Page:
i-NATURE: Indigenous iNtegration of Aquatic sciences and Traditional-Ecological-Knowledge for Undergraduate culturally Responsive Education
Project i-NATURE (Indigenous iNtegration of Aquatic sciences and Traditional-Ecological-Knowledge for Undergraduate culturally Responsive Education) will incorporate Traditional Ecological Knowledge into existing models of STEM instruction and provide insights into environmental issues that impact American Indian/Alaska Native (AI/AN) communities. It will build an interconnected STEM program that fosters a culturally sensitive approach to teaching the natural sciences and resource conservation. AI/AN students have the lowest college enrollment and graduation rates of any student cohort at mainstream U.S. colleges and universities, and are significantly underrepresented in the STEM fields. This project seeks to understand and address this enrollment deficit, and prepare students for their futures through culturally relevant partnerships, research, and an experiential, learner-centered curriculum. i-NATURE will develop a collaborative network between academia and tribal natural resource programs in the Pacific Northwest, and produce an interconnected academic STEM program that fosters and builds on an existing cultural gravitation of AI/AN students toward the natural sciences and resource conservation. It will serve as model for other underrepresented groups and regions nationwide, as well as those interested in environmental issues.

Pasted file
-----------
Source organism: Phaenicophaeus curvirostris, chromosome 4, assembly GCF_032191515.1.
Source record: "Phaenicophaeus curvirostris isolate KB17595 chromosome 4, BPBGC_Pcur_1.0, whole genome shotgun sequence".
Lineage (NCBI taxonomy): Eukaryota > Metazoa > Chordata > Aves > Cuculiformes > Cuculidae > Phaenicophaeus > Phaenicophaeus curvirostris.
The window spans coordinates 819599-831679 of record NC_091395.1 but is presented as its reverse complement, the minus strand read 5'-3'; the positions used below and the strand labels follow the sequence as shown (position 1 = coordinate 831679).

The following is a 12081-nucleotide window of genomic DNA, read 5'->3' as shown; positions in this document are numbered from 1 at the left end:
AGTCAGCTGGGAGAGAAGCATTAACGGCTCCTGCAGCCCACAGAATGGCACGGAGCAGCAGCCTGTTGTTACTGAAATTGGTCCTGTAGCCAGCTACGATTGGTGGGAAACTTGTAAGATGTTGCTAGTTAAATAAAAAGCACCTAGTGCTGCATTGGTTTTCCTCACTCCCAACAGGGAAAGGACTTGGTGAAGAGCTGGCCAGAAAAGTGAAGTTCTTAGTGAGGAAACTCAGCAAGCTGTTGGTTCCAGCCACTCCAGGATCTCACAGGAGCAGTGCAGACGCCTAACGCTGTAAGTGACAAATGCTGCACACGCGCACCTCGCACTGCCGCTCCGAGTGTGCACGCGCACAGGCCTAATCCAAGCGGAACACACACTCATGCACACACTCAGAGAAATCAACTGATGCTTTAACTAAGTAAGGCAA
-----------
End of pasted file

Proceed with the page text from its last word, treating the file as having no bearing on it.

The goal of i-NATURE is to develop a new, culturally responsive, place-based STEM curriculum that provides a seamless transition from high school and into the STEM workforce for American Indian/Alaska Native (AI/AN) students. i-NATURE will develop this model using multiple partnerships among academic institutions (including Tribal Colleges) and tribal natural resource programs in the Pacific Northwest. The program will be tailored to meet the needs of AI/AN students in a culturally responsive manner while helping students acquire the skills and knowledge most critical for success in STEM fields. It will also prepare students for the 21st century workforce. The components of this model include: (i) an experiential project-based learning model with an emphasis on data analysis and communication, (ii) intergenerational mentoring, (iii) summer internships, and (iv) regional partnership development to create programs uniquely tailored for AI/AN success in STEM. It will generate new evidence regarding the student-level impacts on learning, success, and affect as a result of a community-driven, Traditional Ecological Knowledge approach to STEM education.